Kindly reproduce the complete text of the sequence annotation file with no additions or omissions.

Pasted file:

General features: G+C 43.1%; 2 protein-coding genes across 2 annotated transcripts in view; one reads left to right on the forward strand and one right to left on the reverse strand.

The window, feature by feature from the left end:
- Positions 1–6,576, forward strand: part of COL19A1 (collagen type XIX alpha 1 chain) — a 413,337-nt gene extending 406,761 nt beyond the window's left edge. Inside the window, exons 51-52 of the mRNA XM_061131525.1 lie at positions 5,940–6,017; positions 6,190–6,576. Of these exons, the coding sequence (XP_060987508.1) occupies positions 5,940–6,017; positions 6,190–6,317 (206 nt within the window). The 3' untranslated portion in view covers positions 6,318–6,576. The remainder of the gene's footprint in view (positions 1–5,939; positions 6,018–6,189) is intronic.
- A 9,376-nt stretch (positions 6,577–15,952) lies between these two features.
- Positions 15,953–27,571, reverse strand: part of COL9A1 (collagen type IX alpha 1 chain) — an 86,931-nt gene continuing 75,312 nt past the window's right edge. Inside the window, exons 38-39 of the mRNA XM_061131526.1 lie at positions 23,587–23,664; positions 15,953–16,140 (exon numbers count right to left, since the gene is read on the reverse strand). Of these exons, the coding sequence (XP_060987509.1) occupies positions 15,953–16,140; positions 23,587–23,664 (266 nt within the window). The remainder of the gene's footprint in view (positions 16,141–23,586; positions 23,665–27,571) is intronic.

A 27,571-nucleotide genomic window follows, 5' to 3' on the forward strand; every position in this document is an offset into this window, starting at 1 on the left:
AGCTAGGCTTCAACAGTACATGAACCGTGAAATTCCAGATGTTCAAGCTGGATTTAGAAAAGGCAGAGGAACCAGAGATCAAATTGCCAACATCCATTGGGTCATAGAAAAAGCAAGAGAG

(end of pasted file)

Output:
General features: G+C 43.1%; 2 protein-coding genes across 2 annotated transcripts in view; one reads left to right on the forward strand and one right to left on the reverse strand.

The window, feature by feature from the left end:
- Positions 1–6,576, forward strand: part of COL19A1 (collagen type XIX alpha 1 chain) — a 413,337-nt gene extending 406,761 nt beyond the window's left edge. Inside the window, exons 51-52 of the mRNA XM_061131525.1 lie at positions 5,940–6,017; positions 6,190–6,576. Of these exons, the coding sequence (XP_060987508.1) occupies positions 5,940–6,017; positions 6,190–6,317 (206 nt within the window). The 3' untranslated portion in view covers positions 6,318–6,576. The remainder of the gene's footprint in view (positions 1–5,939; positions 6,018–6,189) is intronic.
- A 9,376-nt stretch (positions 6,577–15,952) lies between these two features.
- Positions 15,953–27,571, reverse strand: part of COL9A1 (collagen type IX alpha 1 chain) — an 86,931-nt gene continuing 75,312 nt past the window's right edge. Inside the window, exons 38-39 of the mRNA XM_061131526.1 lie at positions 23,587–23,664; positions 15,953–16,140 (exon numbers count right to left, since the gene is read on the reverse strand). Of these exons, the coding sequence (XP_060987509.1) occupies positions 15,953–16,140; positions 23,587–23,664 (266 nt within the window). The remainder of the gene's footprint in view (positions 16,141–23,586; positions 23,665–27,571) is intronic.

A 27,571-nucleotide genomic window follows, 5' to 3' on the forward strand; every position in this document is an offset into this window, starting at 1 on the left:
AGCTAGGCTTCAACAGTACATGAACCGTGAAATTCCAGATGTTCAAGCTGGATTTAGAAAAGGCAGAGGAACCAGAGATCAAATTGCCAACATCCATTGGGTCATAGAAAAAGCAAGAGAG